Cleaning up the seas in five years

By | March 27, 2013
…for profit, with almost no side effects

Ingenious – doesn't matter that he's 19 years old, the impact that this would have is enormous. Quoting from

Why move through the oceans, if the oceans can move through you? Fix the sea water processors to the sea bed, and save vast amounts of funds, manpower and emissions.

Not just that, but because the solution does not involve mesh nets, there's close to no bycatch. Further, the solution is self-supportive, being powered by solar and wave power, thus independent of external energy sources.

This concept is so efficient, that we estimate that by selling the plastic retrieved from the 5 gyres, we would make in fact more money than the plan would cost to execute. In other words; it's profitable.

/via +Tyger AC 

19-Year-Old Develops Ocean Cleanup Array That Could Remove 7,250,000 Tons Of Plastic From the World’s Oceans
19 year old Boyan Slat has designed the Ocean Cleaup Array which could reduce the world’s oceanic garbage patches by removing 7,2500,000 tonnes from them.

21 thoughts on “Cleaning up the seas in five years

  1. Anne-Marie Clark

    As the article that +Martin Wong just posted notes, for some reason, ocean cleanup seems to attract more than its share of strange ideas asking for money.

    That article also has several links to other marine professionals commenting and debunking this concept.

  2. Sophie Wrobel

    +Anne-Marie Clark Not having seen implementation plans, my assumption was that the installations would be stationed at locations where booms or gyres were in place anyway to break incoming waves. And I'd be surprised if his home Netherlands doesn't have a lot of them, given that a significant amount of the Netherlands is below sea level. Of course, I could be completely wrong.

  3. Anne-Marie Clark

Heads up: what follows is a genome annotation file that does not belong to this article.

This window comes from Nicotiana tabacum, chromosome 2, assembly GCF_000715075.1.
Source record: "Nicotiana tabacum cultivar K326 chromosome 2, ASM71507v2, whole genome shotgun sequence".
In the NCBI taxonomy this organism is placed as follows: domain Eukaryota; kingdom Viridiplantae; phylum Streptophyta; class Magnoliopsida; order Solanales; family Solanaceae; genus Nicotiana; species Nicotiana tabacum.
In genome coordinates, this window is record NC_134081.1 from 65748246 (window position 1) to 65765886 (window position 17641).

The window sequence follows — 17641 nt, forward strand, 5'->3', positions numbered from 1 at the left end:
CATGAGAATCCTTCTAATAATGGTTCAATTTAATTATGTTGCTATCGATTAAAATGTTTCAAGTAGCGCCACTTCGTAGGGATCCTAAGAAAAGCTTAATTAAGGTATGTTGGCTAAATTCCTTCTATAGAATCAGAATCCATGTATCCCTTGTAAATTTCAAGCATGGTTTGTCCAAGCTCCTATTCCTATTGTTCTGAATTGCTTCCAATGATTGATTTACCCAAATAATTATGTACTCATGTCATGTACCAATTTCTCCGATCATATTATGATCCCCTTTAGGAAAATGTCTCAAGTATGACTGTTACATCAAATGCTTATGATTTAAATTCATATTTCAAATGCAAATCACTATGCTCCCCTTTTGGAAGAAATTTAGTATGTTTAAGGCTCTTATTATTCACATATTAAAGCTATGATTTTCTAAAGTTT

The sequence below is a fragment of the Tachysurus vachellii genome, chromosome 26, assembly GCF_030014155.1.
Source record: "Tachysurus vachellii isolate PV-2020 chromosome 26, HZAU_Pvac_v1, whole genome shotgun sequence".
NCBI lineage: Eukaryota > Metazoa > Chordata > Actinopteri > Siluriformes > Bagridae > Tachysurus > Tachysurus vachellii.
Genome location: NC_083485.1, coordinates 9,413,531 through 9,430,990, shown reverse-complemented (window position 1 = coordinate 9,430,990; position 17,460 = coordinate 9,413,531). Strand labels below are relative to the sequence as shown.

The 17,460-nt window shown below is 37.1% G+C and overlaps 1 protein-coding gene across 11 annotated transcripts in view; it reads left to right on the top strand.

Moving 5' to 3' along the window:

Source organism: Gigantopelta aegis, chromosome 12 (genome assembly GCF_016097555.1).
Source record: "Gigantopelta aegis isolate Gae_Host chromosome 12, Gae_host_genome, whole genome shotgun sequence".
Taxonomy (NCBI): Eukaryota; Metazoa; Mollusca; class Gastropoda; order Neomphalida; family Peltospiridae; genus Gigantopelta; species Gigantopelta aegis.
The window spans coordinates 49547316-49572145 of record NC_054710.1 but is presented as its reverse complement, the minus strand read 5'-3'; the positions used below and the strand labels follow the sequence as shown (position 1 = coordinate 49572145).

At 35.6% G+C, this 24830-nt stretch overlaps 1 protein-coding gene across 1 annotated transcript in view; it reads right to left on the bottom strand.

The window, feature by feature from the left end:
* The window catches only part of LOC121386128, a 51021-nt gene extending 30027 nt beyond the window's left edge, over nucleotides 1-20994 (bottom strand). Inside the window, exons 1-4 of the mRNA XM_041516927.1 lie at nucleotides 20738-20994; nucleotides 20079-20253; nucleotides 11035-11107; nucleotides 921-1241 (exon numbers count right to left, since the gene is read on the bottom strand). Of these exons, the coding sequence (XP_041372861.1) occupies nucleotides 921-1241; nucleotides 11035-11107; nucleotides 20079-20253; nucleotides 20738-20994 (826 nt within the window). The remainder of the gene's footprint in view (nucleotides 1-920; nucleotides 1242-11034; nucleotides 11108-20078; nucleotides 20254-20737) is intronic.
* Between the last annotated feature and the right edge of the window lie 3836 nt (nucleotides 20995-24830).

Be cautious about claims like this—especially before you give your money. Maritime professionals will tell you that this concept is based on numerous erroneous assumptions. These include about ocean activity, weather effects, marine life, what a boom does, what a gyre is (HUGE—see maps below—and not what the article says it is), the hazards to navigation and human life, that attaching something to the ocean floor like this is feasible—and no accounting for the grave damage to the fragile ecosystem of the ocean floor—and a bunch of other factors why this is a bad idea and would not work.

    For more info, see this from NOAA:

  4. Scott Mc Namara

    Unfortunately and sadly, Ryein Goddard's comment is true. And because the affects of this sort of pollution isn't in the backyards of the average person, they just don't care.


    If one person on earth contribute 1 dollar, he might be able to build 10 units of it. The worst thing is to pray for him. Genius will always die early.

    He is 19 and he already have an idea on how to make our world a better place. Consider you're 50 years old and the only thing you know for the past 50 years is throwing rubbish.

  6. Kevin Colson

    The next generation is starting to look like the one we are going to depend on as my generation {i am 54] seems to forget when clean earth mattered more then $$$$$

  7. Derek Davies

    Normally I might think this would never happen, but the key word in the article was profitable. That's what could make it actually happen. Previously it was just an annoyance that nobody cared [enough] about, but if there's money in it, hell yeah.

  8. Karyn Menzies

    Hate hearing young people develop stuff….makes me think what was I doing?! Lol At least there's hope for the next generation ….I'm gonna make my daughter ready science and engineering books during all her free time haha

  9. Pieter van Pelt

    If this project can be self-financing remains to be seen, as the catched plastics are rather low grade and their value may not offset te costs of collecting the material. still, it is a very good idea, also because it is making clear to the public that we have a real problem here with those garbage patches in the oceans.


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